Grads Shocked By Their Own College Debt

NEW YORK (TheStreet) — Are U.S. college graduates "surprised" by the amount of student loan debt they've accumulated?

You bet they are. But the real question is this: How did college grads not see this loan debt tsunami coming?

More data are pouring in confirming that college students are in over their heads – at least from a financial point of view. According to Fidelity Investments' second Cost-Conscious College Graduates Study, released Friday, 70% of the college Class of 2013 owes, on average, $35,000 in student loan debt private and public, as well as debt owed on credit cards and from family loans.

That amount would get you a brand-new Audi A5 2.0T Quattro manual premium automobile or 10% down on a $350,000 house. But $35,000 is also a down payment on a presumed lifetime of higher earnings, as study after study shows that college graduates make more money than non-college graduates.

What's disturbing is that college graduates didn't see this burden coming — the Fidelity study says that about 50% of new college grads are surprised by how much student loan debt they own and 39% of college graduates would have made different choices if they realized how much debt they'd pile up. That's 14% higher than the first Cost Conscious Study last year.

According to Fidelity, if college graduates had it all to do over again, they would have:

  • Saved money as early as possible.
  • Been more diligent about researching financial aid options.
  • Kept a closer eye on their budgets and spending while in college.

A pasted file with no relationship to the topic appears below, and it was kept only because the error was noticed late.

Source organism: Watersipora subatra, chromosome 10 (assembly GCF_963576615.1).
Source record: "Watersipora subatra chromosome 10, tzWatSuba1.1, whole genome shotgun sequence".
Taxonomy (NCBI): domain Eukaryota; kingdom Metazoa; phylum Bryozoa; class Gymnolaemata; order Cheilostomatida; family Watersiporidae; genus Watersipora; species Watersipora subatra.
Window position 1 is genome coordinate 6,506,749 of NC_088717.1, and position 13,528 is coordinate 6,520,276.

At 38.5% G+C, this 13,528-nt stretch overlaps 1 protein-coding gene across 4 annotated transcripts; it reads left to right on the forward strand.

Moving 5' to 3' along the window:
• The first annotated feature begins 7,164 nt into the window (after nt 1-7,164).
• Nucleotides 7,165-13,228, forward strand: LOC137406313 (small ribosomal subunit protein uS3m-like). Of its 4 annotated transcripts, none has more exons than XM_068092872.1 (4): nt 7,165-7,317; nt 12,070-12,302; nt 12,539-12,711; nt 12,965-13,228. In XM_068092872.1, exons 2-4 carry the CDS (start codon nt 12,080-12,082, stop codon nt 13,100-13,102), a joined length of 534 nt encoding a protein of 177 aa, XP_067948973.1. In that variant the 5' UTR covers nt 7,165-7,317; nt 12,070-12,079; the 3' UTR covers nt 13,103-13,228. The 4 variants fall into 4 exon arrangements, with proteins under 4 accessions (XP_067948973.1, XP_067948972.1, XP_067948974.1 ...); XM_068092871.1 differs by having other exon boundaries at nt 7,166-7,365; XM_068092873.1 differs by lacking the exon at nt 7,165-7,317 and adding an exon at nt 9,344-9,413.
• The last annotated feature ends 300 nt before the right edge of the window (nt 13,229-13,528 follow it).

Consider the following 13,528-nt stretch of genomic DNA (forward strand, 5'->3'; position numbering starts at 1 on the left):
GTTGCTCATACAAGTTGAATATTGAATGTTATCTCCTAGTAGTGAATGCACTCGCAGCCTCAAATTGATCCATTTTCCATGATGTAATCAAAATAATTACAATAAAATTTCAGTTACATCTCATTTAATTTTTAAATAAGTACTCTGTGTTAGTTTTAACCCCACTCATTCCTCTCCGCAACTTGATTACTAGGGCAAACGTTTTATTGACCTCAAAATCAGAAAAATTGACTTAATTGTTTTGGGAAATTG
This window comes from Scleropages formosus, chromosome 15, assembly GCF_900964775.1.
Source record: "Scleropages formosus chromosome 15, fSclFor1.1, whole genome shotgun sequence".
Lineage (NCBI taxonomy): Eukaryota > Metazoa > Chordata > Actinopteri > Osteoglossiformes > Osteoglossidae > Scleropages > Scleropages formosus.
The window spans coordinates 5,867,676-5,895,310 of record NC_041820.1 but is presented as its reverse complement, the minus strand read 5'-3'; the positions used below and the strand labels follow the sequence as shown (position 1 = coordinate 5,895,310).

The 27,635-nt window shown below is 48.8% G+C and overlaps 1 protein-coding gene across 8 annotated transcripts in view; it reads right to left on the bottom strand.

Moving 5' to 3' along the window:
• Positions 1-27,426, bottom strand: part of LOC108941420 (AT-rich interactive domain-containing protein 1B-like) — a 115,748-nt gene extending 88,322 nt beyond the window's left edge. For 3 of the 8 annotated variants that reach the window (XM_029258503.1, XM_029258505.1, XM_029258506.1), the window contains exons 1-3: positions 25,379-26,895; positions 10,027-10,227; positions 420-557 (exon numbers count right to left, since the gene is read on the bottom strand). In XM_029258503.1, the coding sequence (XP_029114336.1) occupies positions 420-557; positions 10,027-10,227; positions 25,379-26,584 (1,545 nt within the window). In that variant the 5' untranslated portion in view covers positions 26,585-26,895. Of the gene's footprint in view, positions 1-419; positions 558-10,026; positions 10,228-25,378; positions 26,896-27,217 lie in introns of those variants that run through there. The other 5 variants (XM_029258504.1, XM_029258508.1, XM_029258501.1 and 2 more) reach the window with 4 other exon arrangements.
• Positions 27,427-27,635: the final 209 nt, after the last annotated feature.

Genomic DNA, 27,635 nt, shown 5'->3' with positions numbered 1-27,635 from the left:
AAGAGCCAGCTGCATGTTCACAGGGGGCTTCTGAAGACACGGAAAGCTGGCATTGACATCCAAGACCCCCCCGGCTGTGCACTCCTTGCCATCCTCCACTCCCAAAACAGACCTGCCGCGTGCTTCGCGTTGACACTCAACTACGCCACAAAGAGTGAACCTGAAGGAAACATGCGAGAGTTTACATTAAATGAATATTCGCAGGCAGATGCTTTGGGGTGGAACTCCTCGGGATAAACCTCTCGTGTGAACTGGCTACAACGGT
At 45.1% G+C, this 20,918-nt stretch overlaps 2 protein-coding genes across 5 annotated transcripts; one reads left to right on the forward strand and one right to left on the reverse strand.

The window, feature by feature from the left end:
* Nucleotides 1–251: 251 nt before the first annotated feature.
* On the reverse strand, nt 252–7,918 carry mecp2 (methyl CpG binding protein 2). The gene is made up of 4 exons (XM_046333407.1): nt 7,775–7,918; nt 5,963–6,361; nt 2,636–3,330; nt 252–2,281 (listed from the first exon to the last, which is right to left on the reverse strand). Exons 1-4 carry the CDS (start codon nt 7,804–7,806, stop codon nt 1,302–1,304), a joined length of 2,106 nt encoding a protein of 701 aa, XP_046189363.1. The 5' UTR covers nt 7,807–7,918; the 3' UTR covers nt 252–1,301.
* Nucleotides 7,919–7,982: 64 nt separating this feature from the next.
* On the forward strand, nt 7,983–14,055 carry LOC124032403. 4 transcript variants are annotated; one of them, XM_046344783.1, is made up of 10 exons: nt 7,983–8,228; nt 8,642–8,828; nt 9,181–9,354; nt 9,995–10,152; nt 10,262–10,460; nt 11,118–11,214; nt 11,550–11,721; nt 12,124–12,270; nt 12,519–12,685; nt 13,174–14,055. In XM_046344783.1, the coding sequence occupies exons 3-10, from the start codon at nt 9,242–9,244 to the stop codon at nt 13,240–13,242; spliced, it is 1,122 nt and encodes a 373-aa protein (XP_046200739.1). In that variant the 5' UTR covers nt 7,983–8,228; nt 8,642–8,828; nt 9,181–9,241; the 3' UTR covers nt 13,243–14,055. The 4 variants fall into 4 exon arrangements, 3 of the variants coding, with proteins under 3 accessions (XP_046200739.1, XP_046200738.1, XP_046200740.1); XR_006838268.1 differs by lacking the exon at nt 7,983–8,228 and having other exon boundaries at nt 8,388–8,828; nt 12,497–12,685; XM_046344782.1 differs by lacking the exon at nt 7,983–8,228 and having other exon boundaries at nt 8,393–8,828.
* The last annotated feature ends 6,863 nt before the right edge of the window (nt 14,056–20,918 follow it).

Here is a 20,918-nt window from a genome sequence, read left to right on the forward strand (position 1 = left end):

"The number of graduates reporting surprise by the level of student debt they have accumulated is a big concern and shows that there is a considerable need for families to better understand the total cost of college," says Keith Bernhardt, vice president of college planning at Fidelity.

Bernhardt says parents and college-bound kids need to discuss potential financial burdens and better ways to pay for a degree as early as possible.

"It is critically important for families to have thorough discussions related to college planning a lot earlier than they do now, and to understand their options and create a college savings and funding plan to help avoid significant post-graduation debt," Bernhardt says.

There is some good news from the study. About 85% of college students contributed some of their own savings for school, with 27% contributing more than $10,000. Additionally, 50% say that paying off their student loan debt is a "top priority."

But the real narrative coming out of the Fidelity study is that "surprise" factor. If college students and their families don't see a $35,000 debt storm coming, that suggests they never had a financial plan in the first place.


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